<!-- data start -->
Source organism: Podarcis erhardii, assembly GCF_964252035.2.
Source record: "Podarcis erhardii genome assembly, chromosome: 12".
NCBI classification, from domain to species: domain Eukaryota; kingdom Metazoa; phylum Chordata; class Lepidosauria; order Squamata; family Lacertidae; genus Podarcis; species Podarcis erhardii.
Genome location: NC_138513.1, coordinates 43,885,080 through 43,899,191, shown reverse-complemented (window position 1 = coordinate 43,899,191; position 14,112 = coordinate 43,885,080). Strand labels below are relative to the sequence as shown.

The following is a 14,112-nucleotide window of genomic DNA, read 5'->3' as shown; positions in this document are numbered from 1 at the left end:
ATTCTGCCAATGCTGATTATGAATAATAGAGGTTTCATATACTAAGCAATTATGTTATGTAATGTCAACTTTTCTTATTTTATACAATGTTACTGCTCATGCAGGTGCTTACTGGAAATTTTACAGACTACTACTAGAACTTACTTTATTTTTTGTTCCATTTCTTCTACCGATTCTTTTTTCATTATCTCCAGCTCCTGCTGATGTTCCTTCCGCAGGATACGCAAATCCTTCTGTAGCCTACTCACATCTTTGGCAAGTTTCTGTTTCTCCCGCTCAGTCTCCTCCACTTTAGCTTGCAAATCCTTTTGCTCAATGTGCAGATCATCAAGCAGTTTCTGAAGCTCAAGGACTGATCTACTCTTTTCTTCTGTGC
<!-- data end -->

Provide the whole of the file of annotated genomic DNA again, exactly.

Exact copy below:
Source organism: Podarcis erhardii, assembly GCF_964252035.2.
Source record: "Podarcis erhardii genome assembly, chromosome: 12".
NCBI classification, from domain to species: domain Eukaryota; kingdom Metazoa; phylum Chordata; class Lepidosauria; order Squamata; family Lacertidae; genus Podarcis; species Podarcis erhardii.
Genome location: NC_138513.1, coordinates 43,885,080 through 43,899,191, shown reverse-complemented (window position 1 = coordinate 43,899,191; position 14,112 = coordinate 43,885,080). Strand labels below are relative to the sequence as shown.

The following is a 14,112-nucleotide window of genomic DNA, read 5'->3' as shown; positions in this document are numbered from 1 at the left end:
ATTCTGCCAATGCTGATTATGAATAATAGAGGTTTCATATACTAAGCAATTATGTTATGTAATGTCAACTTTTCTTATTTTATACAATGTTACTGCTCATGCAGGTGCTTACTGGAAATTTTACAGACTACTACTAGAACTTACTTTATTTTTTGTTCCATTTCTTCTACCGATTCTTTTTTCATTATCTCCAGCTCCTGCTGATGTTCCTTCCGCAGGATACGCAAATCCTTCTGTAGCCTACTCACATCTTTGGCAAGTTTCTGTTTCTCCCGCTCAGTCTCCTCCACTTTAGCTTGCAAATCCTTTTGCTCAATGTGCAGATCATCAAGCAGTTTCTGAAGCTCAAGGACTGATCTACTCTTTTCTTCTGTGC